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Are these A. hongsloi?

Discussion in 'South American Cichlid Identification' started by Cassandra, Jun 10, 2019.

  1. Cassandra

    Cassandra New Member

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    I recently purchased these two under the name Apistogramma hongsloi. The pale one is supposed to be a female and the other, darker one, a male. But I'm in doubt as they both look like females to me, and neither of them has the lateral line formed as a ladder, which I read is typical for the hongsloi complex. Rather the line shows more of a zigzac pattern, perhaps indicating being a species within the macmasteri complex? But then again - they both lack red stripes on their caudal fins... The red stripe that extends along the body from the tail, above the anal fin (typical for the hongsloi) are not visible either. So I'm really confused. Can anyone help me?

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  2. Mike Wise

    Mike Wise Moderator Staff Member 5 Year Member

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    Hard to be absolutely sure, but they probably are A. hongsloi. Most common domestic raised fish are sold under the correct name - unless mixed with other species in the same tank. Full expression of the lateral band depends on mood. Add to that, not knowing size/age, my guess is that they are fairly small/young and haven't developed their mature color. They appear to be one of the pale domestic strains that at a young age can often show a lateral band that looks like that of other macmasteri-group species.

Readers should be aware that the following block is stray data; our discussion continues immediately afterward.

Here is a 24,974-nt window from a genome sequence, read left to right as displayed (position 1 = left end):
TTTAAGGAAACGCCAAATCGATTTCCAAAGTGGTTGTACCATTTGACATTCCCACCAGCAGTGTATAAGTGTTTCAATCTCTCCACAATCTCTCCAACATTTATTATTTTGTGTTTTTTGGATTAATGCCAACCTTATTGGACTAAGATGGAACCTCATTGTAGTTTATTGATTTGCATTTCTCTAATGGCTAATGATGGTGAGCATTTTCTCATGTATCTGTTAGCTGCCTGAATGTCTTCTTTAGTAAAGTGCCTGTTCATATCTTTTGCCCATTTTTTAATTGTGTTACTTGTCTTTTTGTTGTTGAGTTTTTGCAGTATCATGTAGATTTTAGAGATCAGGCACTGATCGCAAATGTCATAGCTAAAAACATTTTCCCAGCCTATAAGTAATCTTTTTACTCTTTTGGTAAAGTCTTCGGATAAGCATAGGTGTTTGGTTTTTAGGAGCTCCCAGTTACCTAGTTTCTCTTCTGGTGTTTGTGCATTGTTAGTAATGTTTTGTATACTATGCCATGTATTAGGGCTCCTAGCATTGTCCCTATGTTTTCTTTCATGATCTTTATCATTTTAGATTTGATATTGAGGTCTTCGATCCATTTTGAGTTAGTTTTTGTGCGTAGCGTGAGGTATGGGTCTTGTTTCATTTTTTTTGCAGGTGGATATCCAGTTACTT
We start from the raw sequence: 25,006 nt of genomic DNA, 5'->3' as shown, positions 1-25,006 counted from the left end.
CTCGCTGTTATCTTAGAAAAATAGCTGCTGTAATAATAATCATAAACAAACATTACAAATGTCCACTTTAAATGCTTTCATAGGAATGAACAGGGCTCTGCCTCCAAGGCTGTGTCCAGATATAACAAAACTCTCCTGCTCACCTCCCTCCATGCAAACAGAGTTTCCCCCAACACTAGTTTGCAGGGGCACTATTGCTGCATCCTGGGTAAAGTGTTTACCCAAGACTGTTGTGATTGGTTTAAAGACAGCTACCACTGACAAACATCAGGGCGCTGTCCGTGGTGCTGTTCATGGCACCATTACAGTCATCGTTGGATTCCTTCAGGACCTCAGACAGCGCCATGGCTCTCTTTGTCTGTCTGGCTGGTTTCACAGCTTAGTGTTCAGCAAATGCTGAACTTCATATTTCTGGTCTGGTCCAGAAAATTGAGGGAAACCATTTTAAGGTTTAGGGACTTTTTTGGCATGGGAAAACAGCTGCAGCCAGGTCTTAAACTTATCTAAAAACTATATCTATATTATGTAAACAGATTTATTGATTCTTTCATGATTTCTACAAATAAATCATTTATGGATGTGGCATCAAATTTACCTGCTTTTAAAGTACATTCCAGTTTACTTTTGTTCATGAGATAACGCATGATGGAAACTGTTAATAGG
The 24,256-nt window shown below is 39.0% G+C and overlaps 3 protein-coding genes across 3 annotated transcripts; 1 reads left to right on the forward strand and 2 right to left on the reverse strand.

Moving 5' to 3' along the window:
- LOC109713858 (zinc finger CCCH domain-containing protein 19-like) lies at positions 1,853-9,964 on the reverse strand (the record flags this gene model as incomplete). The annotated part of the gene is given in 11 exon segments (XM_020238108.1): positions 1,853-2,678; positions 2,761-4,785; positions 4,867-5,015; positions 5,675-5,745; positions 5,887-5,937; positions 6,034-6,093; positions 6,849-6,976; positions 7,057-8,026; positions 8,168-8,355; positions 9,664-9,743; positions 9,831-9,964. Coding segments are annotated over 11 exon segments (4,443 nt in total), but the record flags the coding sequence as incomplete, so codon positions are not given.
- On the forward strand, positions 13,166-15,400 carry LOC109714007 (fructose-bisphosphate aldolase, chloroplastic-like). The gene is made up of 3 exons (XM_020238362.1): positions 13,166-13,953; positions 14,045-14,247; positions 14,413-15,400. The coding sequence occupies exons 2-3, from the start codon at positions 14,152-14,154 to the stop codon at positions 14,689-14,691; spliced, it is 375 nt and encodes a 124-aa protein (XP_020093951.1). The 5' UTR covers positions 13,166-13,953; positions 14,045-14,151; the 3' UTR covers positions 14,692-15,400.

dw1305 likes this.
  3. Cassandra

    Cassandra New Member

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    Thank you so much But what about the gender? Do you have any clue? They are around 4 cm. in lenght. What can I look for in determing the sex of these two? I've been told that the males will loose the black colour on the ventral fins, while the females will keep theirs? Are there any typical behaviour traits to look for? As for now, the darker one keeps chasing the pale one around. Sometimes "she" approaches "him" in a more gentle way, showing what I would guess is courting behaviour (flicking the body from side to side, while turning yellow). The "male" just doesn't seem interested AT ALL. More like terrified actually
  4. Cassandra

    Cassandra New Member

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    Let me correct myself... "Sometimes "HE" approaches "HER" in a more gentle way, showing what I would guess is courting behaviour (flicking the body from side to side, while turning yellow). The "FEMALE" just doesn't seem interested AT ALL.

    In other words; it seems like the one who's supposed to be a male is actually a female, based on how it's acting towards the other (i.e. turning yellow). But I'm far from an expert...
  5. Mike Wise

    Mike Wise Moderator Staff Member 5 Year Member

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    At 4cm they should just be sexing out. You may have 2 males. It's hard to say at that size. Sorry.